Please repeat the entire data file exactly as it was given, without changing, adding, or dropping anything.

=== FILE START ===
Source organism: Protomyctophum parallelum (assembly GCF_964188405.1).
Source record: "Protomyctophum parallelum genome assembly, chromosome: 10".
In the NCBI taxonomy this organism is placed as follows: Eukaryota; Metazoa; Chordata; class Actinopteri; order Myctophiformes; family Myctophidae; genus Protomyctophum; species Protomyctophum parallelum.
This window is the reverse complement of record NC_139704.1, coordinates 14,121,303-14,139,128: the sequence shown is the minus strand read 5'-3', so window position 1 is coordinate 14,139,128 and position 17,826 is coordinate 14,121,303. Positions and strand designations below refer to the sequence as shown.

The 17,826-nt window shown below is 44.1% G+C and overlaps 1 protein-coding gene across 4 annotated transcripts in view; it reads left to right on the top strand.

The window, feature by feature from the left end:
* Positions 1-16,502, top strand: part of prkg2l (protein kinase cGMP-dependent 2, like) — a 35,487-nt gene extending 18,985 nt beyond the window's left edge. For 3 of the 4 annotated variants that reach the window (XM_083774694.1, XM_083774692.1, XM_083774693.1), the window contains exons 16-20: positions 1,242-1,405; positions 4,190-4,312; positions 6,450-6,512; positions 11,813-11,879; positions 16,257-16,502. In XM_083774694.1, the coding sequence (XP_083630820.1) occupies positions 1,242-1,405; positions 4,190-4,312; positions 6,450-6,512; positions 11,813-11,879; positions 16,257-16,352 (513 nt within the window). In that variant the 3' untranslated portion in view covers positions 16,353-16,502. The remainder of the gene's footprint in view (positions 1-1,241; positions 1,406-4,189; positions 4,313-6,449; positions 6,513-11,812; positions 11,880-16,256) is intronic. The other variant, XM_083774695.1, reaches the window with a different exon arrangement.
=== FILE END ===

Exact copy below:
Source organism: Protomyctophum parallelum (assembly GCF_964188405.1).
Source record: "Protomyctophum parallelum genome assembly, chromosome: 10".
In the NCBI taxonomy this organism is placed as follows: Eukaryota; Metazoa; Chordata; class Actinopteri; order Myctophiformes; family Myctophidae; genus Protomyctophum; species Protomyctophum parallelum.
This window is the reverse complement of record NC_139704.1, coordinates 14,121,303-14,139,128: the sequence shown is the minus strand read 5'-3', so window position 1 is coordinate 14,139,128 and position 17,826 is coordinate 14,121,303. Positions and strand designations below refer to the sequence as shown.

The 17,826-nt window shown below is 44.1% G+C and overlaps 1 protein-coding gene across 4 annotated transcripts in view; it reads left to right on the top strand.

The window, feature by feature from the left end:
* Positions 1-16,502, top strand: part of prkg2l (protein kinase cGMP-dependent 2, like) — a 35,487-nt gene extending 18,985 nt beyond the window's left edge. For 3 of the 4 annotated variants that reach the window (XM_083774694.1, XM_083774692.1, XM_083774693.1), the window contains exons 16-20: positions 1,242-1,405; positions 4,190-4,312; positions 6,450-6,512; positions 11,813-11,879; positions 16,257-16,502. In XM_083774694.1, the coding sequence (XP_083630820.1) occupies positions 1,242-1,405; positions 4,190-4,312; positions 6,450-6,512; positions 11,813-11,879; positions 16,257-16,352 (513 nt within the window). In that variant the 3' untranslated portion in view covers positions 16,353-16,502. The remainder of the gene's footprint in view (positions 1-1,241; positions 1,406-4,189; positions 4,313-6,449; positions 6,513-11,812; positions 11,880-16,256) is intronic. The other variant, XM_083774695.1, reaches the window with a different exon arrangement.